How Often Should You Review Or Update Your Estate Plan?
Some attorneys will say you should review it every year, but personally I think that’s too much. I tell my clients they should have their trust plan reviewed or updated whenever a big life event happens. For example, if something happens in your relationship with the trustee that you’ve named and you don’t want them to be the trustee anymore, or if you decide that one of your children should not receive anything, or if you decide you don’t want a particular person to get something you were previously going to give them. In all those situations you would need an amendment to your estate plan.
What Is Probate And When Does It Occur In California?
Probate is when you have to go to court to transfer assets after a person dies. If your estate is more than $160,000 it occurs upon the death, and that includes all assets – houses, cars, bank accounts, and life insurance. Typically what happens is that the heirs attempt to sell the house, but are unable to do so until they go through probate. In one case I handled, the heirs already had a buyer for the house and were in escrow, until the title company asked them for the letters of administration. The person who had died was the one who owned the house, so the heirs weren’t able to sign the paperwork. If the estate is worth more than $160,000, you have to go to probate to get permission to sell assets.
How Long Does The Executor Have To Probate A Will?
Probate takes anywhere from six months to a couple of years. In one case I’m working on now, it’s been two years and we’re just finalizing it. One of the main reasons it takes so long is because probate often involves selling or transferring the house, and you have to file paperwork at every stage to keep the court up to date about what you’re doing. There are also court hearings that you have to attend – the original court hearing and then a subsequent court hearing and then a final hearing where you account for everything you’ve done. That’s one reason a living trust is so important because it avoids all the mess of going through probate.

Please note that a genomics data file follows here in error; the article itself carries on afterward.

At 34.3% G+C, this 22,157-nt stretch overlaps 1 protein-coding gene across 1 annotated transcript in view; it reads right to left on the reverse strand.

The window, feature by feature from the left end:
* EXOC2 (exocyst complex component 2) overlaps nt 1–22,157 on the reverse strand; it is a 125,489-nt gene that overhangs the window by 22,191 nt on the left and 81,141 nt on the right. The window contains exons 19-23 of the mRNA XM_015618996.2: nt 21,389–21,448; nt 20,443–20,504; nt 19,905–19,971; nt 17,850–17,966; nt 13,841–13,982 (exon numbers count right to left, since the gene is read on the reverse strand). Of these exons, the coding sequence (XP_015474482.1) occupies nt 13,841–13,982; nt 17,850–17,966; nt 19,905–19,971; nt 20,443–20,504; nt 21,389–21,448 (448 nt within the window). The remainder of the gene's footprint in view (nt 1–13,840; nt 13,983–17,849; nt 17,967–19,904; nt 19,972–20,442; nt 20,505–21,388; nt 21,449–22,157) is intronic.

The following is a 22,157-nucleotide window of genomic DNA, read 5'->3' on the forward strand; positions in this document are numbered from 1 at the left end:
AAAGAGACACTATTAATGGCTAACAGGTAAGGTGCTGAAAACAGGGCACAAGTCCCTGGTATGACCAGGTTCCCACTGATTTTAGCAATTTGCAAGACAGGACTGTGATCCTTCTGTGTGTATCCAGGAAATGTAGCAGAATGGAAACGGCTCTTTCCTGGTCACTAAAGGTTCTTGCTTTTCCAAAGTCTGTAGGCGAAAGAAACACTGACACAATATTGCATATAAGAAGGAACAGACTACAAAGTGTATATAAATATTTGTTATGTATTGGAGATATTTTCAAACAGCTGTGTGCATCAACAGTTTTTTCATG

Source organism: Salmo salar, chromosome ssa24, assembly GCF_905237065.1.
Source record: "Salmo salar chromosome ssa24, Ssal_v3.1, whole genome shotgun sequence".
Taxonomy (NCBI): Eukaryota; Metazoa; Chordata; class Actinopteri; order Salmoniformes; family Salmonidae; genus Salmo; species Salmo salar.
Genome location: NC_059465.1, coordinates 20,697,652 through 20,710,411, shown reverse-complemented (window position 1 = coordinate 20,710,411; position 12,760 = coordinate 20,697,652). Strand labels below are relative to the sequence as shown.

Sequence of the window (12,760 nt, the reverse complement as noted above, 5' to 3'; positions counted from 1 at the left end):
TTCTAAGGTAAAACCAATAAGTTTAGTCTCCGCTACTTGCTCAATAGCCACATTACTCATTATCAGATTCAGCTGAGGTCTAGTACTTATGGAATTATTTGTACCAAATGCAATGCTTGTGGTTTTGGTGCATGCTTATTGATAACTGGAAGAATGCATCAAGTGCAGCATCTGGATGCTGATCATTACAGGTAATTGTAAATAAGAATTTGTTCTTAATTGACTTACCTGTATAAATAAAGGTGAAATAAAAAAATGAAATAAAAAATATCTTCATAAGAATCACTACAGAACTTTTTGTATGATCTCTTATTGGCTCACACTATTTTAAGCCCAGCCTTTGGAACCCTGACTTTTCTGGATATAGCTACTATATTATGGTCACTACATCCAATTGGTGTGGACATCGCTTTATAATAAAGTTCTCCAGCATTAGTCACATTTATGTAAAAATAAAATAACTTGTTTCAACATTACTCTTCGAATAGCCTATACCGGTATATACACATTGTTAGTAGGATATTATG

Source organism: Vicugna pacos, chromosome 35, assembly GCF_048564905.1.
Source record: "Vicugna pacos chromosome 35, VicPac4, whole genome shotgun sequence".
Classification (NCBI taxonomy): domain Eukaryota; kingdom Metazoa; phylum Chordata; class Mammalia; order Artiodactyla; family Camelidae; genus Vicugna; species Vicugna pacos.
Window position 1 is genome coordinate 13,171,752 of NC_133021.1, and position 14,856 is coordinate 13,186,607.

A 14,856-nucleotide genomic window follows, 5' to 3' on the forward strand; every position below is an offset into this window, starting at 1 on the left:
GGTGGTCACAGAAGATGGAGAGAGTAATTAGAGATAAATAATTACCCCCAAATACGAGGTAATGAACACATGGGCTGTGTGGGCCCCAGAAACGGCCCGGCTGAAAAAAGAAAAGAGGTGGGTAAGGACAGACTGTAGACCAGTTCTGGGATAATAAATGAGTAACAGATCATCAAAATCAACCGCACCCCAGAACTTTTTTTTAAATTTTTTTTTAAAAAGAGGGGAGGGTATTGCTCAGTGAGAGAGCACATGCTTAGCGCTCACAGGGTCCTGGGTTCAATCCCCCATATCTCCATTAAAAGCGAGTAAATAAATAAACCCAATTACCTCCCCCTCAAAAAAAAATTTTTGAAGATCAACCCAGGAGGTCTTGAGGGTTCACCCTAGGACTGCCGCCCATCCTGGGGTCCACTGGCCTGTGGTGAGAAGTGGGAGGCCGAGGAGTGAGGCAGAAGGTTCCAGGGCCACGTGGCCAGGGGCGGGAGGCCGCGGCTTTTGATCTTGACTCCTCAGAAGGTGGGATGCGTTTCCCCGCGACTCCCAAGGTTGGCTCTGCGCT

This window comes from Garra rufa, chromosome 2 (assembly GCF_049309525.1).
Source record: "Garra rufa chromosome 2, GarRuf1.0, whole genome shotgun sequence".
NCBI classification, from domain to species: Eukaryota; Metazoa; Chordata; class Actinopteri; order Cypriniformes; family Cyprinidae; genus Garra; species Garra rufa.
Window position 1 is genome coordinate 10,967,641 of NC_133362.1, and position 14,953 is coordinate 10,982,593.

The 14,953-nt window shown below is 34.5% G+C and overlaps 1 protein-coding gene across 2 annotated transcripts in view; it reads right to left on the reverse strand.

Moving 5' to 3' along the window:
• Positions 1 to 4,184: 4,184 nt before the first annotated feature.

Does A Surviving Spouse Who Is Not Named On A Property Still Need To Go Through Probate?
Yes. In fact, we had a case where the gentleman’s wife had died eight years ago and he was now trying to create a trust. One of the properties he wanted to include wasn’t titled properly, so when his wife passed away, he got 50 percent and her two children got the other 50 percent. Real estate law is very nuanced, and people don’t always understand all the details. Often it’s just about trying to clean up the paperwork. In this case, he wasn’t named on the property and there were children, so he was only entitled to half the property because California is a community property state. I couldn’t put that house in the trust until we got it straightened out. We had to go to court on what’s called a “succession of real property.” The kids had to sign off and say they didn’t want their share in the property because he was leaving it to them in his trust anyway.
How Can A Trust Help Avoid Probate?
You can specify in your will that you want all your assets to go to your trust. Another thing to bear in mind is that you don’t have to go through probate if your estate is worth less than $160,000. Of course, very few people know when they’re going to die, so unless they know they’re terminally ill they can’t just start depleting their assets or they wouldn’t have anything to live on. For the few people who are in that situation, I would advise them to start depleting the estate to bring it down below $160,000 and avoid probate.
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